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A NEW CONSTITUTION?

August 13, 2018

A NEW CONSTITUTION?

Professor Sheila S. Kennedy in her blog today writes that we need a constitutional convention to give us a new document more in tune with the times but worries that the people who would be entrusted with such a momentous task would be the very people who should not be within a mile of the process. She asked for comment and here, slightly edited, was my response.

I have been aware of the need to redo or heavily amend the organic law of the land since taking Constitutional Law courses in law school, but I greatly fear the motives of present day politicians who are gung ho for a constitutional convention. These are the same people who treat the Constitution or any reasonable interpretation of it as though it were designed by Madison to fatten their wallets or fortify their present-day political position, or both.

Using yesterday’s blueprints for solution of today’s and tomorrow’s problems is not working well, and even a redo of our organic law may not solve the problems we have today (and probably tomorrow) unless done correctly, but Professor Kennedy is right in calling the basic document outmoded and in need of updating, and since there seems to be no alternative with such atrocities as Citizens United, Hobby Lobby and their ilk of corporate and religious corruption and since I note further that we are following interpretations of the Constitution rather than what Madison had in mind when crafting it (which may itself be outdated), I fearfully and reluctantly agree that we need to have a convening of (I hope) politically neutral constitutional scholars who hew to the underlying Enlightenment ideas set forth by our forefathers but updated in clear and understandable language to suit the times rather than one harboring the views of narrow interest groups who wish to enshrine their greed and power in such new document.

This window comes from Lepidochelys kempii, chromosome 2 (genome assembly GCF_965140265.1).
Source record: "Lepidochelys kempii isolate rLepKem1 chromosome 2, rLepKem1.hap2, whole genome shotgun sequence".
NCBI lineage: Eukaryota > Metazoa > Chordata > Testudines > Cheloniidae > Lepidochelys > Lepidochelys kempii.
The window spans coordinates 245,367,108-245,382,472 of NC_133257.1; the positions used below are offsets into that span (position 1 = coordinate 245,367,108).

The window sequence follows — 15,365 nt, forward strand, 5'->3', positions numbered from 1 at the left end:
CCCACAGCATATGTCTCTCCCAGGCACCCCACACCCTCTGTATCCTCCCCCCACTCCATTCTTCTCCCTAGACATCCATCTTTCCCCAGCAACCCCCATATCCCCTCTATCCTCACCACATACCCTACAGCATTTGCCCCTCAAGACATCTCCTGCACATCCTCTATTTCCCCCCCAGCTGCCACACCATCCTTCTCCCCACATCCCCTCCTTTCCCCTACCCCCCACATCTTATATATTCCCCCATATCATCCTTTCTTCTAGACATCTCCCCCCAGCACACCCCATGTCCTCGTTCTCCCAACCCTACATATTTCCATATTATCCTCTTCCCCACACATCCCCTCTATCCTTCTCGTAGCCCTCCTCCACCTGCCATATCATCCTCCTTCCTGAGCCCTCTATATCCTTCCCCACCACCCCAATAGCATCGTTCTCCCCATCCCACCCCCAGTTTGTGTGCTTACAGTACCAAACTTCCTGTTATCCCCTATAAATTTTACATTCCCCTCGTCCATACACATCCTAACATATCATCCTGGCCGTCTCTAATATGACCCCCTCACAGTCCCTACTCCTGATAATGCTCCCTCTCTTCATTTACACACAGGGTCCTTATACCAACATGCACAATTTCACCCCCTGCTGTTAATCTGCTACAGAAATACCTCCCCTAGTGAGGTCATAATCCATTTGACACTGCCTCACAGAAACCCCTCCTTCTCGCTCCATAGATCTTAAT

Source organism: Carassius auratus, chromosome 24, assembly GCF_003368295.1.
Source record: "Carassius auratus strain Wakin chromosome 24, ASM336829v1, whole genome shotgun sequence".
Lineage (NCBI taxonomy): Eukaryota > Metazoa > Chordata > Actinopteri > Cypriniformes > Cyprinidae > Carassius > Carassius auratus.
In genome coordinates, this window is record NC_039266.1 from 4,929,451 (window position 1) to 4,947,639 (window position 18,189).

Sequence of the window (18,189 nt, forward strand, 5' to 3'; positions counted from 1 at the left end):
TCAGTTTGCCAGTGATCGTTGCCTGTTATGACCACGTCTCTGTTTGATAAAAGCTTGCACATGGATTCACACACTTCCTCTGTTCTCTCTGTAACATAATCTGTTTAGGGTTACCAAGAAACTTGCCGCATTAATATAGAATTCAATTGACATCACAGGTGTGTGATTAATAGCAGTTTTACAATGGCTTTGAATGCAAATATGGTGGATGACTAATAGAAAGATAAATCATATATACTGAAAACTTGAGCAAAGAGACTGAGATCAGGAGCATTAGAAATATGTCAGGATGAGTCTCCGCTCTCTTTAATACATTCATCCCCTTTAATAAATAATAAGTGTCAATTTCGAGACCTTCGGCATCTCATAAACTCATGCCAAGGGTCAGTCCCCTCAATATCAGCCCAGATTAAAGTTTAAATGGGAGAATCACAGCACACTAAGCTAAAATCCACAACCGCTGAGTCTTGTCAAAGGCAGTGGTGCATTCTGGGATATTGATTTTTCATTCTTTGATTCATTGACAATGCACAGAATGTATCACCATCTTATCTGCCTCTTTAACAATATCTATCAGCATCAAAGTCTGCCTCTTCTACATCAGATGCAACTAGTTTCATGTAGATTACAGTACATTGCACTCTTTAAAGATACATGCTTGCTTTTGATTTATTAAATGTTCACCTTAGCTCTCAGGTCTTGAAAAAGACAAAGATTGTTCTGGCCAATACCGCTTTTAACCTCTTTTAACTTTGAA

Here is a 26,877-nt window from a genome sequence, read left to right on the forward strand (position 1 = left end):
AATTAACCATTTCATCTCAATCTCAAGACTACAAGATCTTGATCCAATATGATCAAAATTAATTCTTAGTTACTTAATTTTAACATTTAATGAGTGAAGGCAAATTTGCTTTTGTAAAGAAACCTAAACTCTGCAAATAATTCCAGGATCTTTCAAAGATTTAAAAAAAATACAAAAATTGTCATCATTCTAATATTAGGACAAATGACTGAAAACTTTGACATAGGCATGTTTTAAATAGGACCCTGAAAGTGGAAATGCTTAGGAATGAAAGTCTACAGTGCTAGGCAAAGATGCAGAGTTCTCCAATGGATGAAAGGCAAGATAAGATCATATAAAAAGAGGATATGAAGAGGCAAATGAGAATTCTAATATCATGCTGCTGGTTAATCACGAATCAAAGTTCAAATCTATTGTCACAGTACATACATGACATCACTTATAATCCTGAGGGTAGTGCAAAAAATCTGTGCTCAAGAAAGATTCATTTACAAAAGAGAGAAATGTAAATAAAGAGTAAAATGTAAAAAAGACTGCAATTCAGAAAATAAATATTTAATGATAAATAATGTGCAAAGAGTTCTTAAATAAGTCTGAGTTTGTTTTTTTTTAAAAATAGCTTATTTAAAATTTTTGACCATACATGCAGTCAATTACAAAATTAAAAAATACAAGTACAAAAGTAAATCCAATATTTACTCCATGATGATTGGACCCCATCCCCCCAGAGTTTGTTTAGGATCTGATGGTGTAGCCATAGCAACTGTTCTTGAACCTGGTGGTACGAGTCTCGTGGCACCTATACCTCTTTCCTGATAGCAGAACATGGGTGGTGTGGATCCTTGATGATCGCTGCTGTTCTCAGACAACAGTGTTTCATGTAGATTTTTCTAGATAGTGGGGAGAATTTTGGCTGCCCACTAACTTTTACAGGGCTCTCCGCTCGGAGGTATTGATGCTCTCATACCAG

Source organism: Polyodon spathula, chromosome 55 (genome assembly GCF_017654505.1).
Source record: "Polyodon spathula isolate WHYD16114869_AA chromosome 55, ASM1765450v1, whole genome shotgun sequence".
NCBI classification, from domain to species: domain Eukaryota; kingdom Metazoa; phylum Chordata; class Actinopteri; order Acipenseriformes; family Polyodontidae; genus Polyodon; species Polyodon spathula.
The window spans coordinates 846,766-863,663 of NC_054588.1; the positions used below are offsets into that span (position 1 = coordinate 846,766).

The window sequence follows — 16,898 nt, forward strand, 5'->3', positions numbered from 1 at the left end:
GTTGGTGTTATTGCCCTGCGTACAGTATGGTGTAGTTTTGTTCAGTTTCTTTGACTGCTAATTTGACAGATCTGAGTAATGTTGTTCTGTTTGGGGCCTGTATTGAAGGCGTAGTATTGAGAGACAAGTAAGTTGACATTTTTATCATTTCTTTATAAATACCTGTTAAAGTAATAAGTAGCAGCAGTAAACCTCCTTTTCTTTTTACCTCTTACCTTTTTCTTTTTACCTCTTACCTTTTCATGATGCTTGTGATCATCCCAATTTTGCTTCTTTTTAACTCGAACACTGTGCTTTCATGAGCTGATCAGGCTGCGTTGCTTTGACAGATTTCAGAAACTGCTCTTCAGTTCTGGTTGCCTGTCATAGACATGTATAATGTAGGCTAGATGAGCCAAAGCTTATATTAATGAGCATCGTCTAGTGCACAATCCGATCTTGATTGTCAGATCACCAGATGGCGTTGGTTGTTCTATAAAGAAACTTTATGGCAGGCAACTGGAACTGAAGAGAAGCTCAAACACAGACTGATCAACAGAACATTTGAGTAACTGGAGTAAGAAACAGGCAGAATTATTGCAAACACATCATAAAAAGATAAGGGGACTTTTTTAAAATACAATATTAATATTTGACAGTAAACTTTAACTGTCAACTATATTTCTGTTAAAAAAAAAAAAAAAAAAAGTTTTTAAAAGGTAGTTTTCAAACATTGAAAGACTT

Perhaps we should feel sorry for a Supreme Court burdened with Marbury v. Madison in trying to determine constitutionality in cases brought before their justices in a Jaguar age with Model T instructions. With interpretation built upon interpretation stare decisis can become the enemy as the justices come up with seemingly irrational holdings such as “corporations are people” and other inane findings. Perhaps they need a new set of guidelines that are clear and timely, and ideally, that’s what a new Constitution would be. Yes to that and no to a convention called to enshrine greed, religious views and economic systems.         GERALD         E

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